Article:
Hi Kate and welcome to HJ! We’re so excited to chat with you about your new release, A Yorkshire Christmas!
Wealthy New York City girl Claire Lindell isn’t looking for a Christmas miracle or happiness when she abruptly decides to hole up for the holiday at her godmother’s cottage in a little Yorkshire village, and lick her wounds from a near disastrous romantic decision.
After her car skids into a snow bank, Claire may have accidently found her perfect Christmas and the family and love she’s craved when she offers Noah Bradford of Ayesgill Farm help to push the back end of one of his sheep out of the icy mud, even if she’s going to ruin a brand new pair of Prada boots during the rescue.
What’s a little leather when love’s on the line?
Do you any FUN facts from A Yorkshire Christmas to share with us?
My favorite scene is the first one, when Claire ruins her Prada boots with some good Yorkshire mud!
I used to live in Yorkshire, and so some of the book’s atmosphere comes from my own memories. I listened to the same CD (James Blunt’s Moon Landing) over and over while writing because I was taking my daughter to his concert and wanted to know the music.
I’ve never actually written a Christmas book before!
Do you have a Favorite Scene from A Yorkshire Christmas to share with us?
“So what’s an American, and a New Yorker at that, doing in Yorkshire?” Noah asked as he plunked two tea bags in chipped, ceramic mugs and poured boiling water on top.
“Having Christmas by myself.”
He arched an eyebrow, and too late Claire realized how pathetic it sounded.
“I mean,” she explained awkwardly, “that’s what I want. A quiet Christmas, with nobody around.” Now she sounded like Scrooge.
“Sounds good to me.” He stared at her rather broodingly, seeming disinclined to ask any more questions, which suited Claire fine. She wasn’t inclined to explain why she wanted to be four thousand miles away from family, eating a Christmas dinner for one, probably a pizza.
Noah tossed the tea bags into the sink, where they landed with a wet thud. He poured milk into the mugs and then reached for a chipped sugar bowl, arching an eyebrow in Claire’s direction as he hefted the spoon.
“Yes, please,” she said, thinking she could use a sugar hit, and he dumped two heaping teaspoonfuls of granules into each of their mugs and stirred. Wow. That was a lot of sugar.
He handed her a mug, wrapping one lean, brown hand around his own as he braced a hip against the sink. Claire felt an impulse to make small talk, which she resisted. Noah Bradford clearly wasn’t one for pleasantries, and she was feeling too tired and overwhelmed to do more than sip the syrupy-sweet tea.
“So your car,” Noah said after a moment. “It’s stuck on the high road?”
“The road from the highway, yes,” Claire answered. “I skidded and plowed right into a snow bank.”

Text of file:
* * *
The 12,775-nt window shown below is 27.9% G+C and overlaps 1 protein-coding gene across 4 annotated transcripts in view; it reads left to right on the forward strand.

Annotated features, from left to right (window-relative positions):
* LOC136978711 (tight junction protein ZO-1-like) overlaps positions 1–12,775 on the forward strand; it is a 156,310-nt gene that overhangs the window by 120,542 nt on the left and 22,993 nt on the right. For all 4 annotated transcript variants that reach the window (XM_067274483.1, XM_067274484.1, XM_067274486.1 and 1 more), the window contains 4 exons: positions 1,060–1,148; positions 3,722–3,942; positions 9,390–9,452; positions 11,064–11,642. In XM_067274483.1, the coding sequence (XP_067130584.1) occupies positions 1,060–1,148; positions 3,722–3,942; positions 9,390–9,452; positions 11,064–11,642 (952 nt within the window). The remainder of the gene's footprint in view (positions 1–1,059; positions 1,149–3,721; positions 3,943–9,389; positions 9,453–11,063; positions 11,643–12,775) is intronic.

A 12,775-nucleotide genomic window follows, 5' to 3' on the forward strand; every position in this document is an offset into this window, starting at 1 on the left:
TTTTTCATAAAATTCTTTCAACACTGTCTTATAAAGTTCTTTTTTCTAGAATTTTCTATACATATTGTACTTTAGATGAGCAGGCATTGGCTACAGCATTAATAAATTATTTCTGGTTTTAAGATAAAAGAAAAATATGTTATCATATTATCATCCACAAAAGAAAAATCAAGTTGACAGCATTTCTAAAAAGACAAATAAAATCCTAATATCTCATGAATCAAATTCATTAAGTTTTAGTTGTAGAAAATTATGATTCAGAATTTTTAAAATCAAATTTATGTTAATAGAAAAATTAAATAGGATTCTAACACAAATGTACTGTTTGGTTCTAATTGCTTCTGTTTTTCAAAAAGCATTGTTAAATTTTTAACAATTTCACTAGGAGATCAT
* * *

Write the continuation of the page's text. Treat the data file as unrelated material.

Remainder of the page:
Noah glanced out the kitchen window, the icy rain still sheeting down. “There’s no point getting wet. I’ll fetch your stuff for you.”
He drained his mug and set it, unsurprisingly, on the countertop, along with half a dozen others that had been left and forgotten. Claire took another sip of hers; she’d barely touched it, but Noah seemed ready to go.
The Border collie stirred from his place by the Aga as Noah reached for his waxed jacket and shrugged it on. Claire put her tea down and started putting her still-damp things back on.
A few moments later they were back outside with the wind blowing the rain into their eyes. Claire followed Noah over to a battered Land Rover; he opened the passenger door and she climbed in, breathing in the scent of dog and sheep and man, not an unpleasant combination of aromas.
Noah got in the driver seat and slammed the door before wiping the water from his eyes. “Not pretty out there,” he said, and Claire murmured an agreement.
Then he started the car and drove away from the farm, down a long, curving, snow-covered lane.
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Meet the Author:
Kate Hewitt wrote her first story at the age of five, simply because her older brother had written one and she thought she could do it too. That story was one sentence long—fortunately, they have become a bit more detailed as she’s grown older.
She studied drama in college and shortly after graduation moved to New York City to pursue a career in theatre. This was derailed by something far better—meeting the man of her dreams who happened also to be her older brother’s childhood friend.
Ten days after their wedding they moved to England, where Kate worked a variety of different jobs—drama teacher, editorial assistant, church youth worker, secretary, and finally mother.
When her oldest daughter was one year old, she sold her first short story to a British magazine, The People’s Friend. Since then she has written many stories and serials as well as novels. In 2007 she received ‘The Call’ from Mills & Boon for her first Harlequin Presents novel, The Italian’s Chosen Wife. Since then she has written over 25 books for Harlequin, and also writes women’s fiction for Carina UK and Lion Hudson Press. She loves writing stories that both tackle tough issues and celebrate the redeeming power of love.
Besides writing, she enjoys reading, traveling, and learning to knit—it’s an ongoing process and she’s made a lot of scarves.
Kate lives in a tiny village on the northwest coast of England with her husband, five young children, and an overly affectionate Golden Retriever.
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